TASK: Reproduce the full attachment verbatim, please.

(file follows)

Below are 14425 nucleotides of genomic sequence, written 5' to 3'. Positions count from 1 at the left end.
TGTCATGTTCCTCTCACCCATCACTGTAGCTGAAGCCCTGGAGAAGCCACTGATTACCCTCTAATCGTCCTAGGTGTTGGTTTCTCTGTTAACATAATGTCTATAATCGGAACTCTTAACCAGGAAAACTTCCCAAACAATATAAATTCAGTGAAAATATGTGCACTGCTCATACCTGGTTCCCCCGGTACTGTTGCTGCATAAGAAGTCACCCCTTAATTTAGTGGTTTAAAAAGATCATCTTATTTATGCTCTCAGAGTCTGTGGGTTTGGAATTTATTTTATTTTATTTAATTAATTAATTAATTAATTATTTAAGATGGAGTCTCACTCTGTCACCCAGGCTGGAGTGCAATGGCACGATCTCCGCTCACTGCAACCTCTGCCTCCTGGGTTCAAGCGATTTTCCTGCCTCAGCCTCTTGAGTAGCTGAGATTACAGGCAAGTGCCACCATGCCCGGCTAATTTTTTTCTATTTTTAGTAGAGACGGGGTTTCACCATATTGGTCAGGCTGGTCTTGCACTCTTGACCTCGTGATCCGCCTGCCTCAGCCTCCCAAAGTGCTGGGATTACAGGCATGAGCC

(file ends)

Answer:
Below are 14425 nucleotides of genomic sequence, written 5' to 3'. Positions count from 1 at the left end.
TGTCATGTTCCTCTCACCCATCACTGTAGCTGAAGCCCTGGAGAAGCCACTGATTACCCTCTAATCGTCCTAGGTGTTGGTTTCTCTGTTAACATAATGTCTATAATCGGAACTCTTAACCAGGAAAACTTCCCAAACAATATAAATTCAGTGAAAATATGTGCACTGCTCATACCTGGTTCCCCCGGTACTGTTGCTGCATAAGAAGTCACCCCTTAATTTAGTGGTTTAAAAAGATCATCTTATTTATGCTCTCAGAGTCTGTGGGTTTGGAATTTATTTTATTTTATTTAATTAATTAATTAATTAATTATTTAAGATGGAGTCTCACTCTGTCACCCAGGCTGGAGTGCAATGGCACGATCTCCGCTCACTGCAACCTCTGCCTCCTGGGTTCAAGCGATTTTCCTGCCTCAGCCTCTTGAGTAGCTGAGATTACAGGCAAGTGCCACCATGCCCGGCTAATTTTTTTCTATTTTTAGTAGAGACGGGGTTTCACCATATTGGTCAGGCTGGTCTTGCACTCTTGACCTCGTGATCCGCCTGCCTCAGCCTCCCAAAGTGCTGGGATTACAGGCATGAGCC